FMCSA Awards More That $70 Million in Grants
At the end of last month, the FMCSA announced that it has awarded over $70 million in grants for both states and educational institutions. These grants are another attempt to increase highway and motor vehicle safety. Of the funds $41.5 million is reserved for High Priority grants meant to enhance commercial motor vehicle safety efforts and advance technological capabilities at the state level.
The other significant portion of the grants is going toward Commercial Driver’s License Program Implementation. The FMCSA has awarded $30.7 million to the states to achieve compliance with regulations and license standards and programs. The CDLPI grant program also provides financial assistance to entities capable of executing national projects that aid states in compliance programs. The goal of these programs is to reduce the number of severity of commercial vehicle crashes by requiring states to conduct knowledge and skill testing before issuing a CDL. It will also require states to maintain an accurate and complete history record for each driver that obtains a CDL and impose disqualifications against any driver that violates certain offenses. This is directly linked to the Crash Preventability Demonstration Program that the FMCSA announced earlier this year.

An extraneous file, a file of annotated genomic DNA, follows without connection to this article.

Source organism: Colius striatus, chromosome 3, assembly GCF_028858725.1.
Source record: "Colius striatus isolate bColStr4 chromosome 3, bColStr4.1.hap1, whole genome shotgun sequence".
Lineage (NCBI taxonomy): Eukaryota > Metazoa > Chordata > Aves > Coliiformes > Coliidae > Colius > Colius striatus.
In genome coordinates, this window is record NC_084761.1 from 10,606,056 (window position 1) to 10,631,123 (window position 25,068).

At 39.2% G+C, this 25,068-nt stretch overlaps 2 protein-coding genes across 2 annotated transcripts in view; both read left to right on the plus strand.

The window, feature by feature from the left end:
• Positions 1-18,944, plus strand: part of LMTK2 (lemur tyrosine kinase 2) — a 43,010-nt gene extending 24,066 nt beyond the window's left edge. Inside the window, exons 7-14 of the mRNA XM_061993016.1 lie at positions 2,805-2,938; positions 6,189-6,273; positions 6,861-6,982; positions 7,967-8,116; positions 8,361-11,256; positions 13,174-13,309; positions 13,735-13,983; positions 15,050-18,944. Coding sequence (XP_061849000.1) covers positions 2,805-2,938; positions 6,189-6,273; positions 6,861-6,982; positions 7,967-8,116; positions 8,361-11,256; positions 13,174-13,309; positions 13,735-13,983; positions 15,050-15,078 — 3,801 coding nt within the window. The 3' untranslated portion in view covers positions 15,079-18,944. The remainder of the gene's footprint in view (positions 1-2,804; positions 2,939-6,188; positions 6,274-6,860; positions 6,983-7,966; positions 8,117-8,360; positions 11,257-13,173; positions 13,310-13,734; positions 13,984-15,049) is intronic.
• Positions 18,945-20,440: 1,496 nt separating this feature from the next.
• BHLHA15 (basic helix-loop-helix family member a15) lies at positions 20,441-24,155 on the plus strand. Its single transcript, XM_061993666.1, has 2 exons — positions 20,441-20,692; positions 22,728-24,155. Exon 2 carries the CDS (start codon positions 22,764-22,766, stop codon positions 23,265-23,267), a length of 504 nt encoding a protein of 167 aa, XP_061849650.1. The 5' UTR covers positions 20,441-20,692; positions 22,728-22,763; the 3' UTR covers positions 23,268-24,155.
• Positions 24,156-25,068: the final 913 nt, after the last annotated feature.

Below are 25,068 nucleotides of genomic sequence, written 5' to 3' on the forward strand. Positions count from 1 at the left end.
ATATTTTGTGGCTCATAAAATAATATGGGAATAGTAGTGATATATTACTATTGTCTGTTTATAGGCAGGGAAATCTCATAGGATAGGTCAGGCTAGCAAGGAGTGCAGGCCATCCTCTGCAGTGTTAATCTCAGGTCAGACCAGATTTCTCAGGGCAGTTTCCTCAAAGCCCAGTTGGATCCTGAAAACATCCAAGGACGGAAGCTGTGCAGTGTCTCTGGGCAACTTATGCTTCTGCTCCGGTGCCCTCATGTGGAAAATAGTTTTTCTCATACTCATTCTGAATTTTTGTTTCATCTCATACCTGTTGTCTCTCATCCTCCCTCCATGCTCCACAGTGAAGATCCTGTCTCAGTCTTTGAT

The final allocation is set to be given to nine educational institutions that provide commercial and bus driving training. These institutions include public and private colleges, vocational schools, truck driver training schools, state and local governments, and recognized Native American tribal governments. Also included in the nine grants for educational institutions are provisions for training U.S. Veterans:
Primary funding priority is given to regional or multi-State educational or not-for-profit associations that recruit and train current and former members of the United States Armed Forces (including National Guard members and Reservists) and their spouses to receive training to transition to the CMV operation industry.
This grant program was established in 2005 as a safety-improvement measure and was amended in 2015 to included the provisions of the FAST act.
For more information on the details of the grants and their recipients, visit:
Written by: Shayla Powers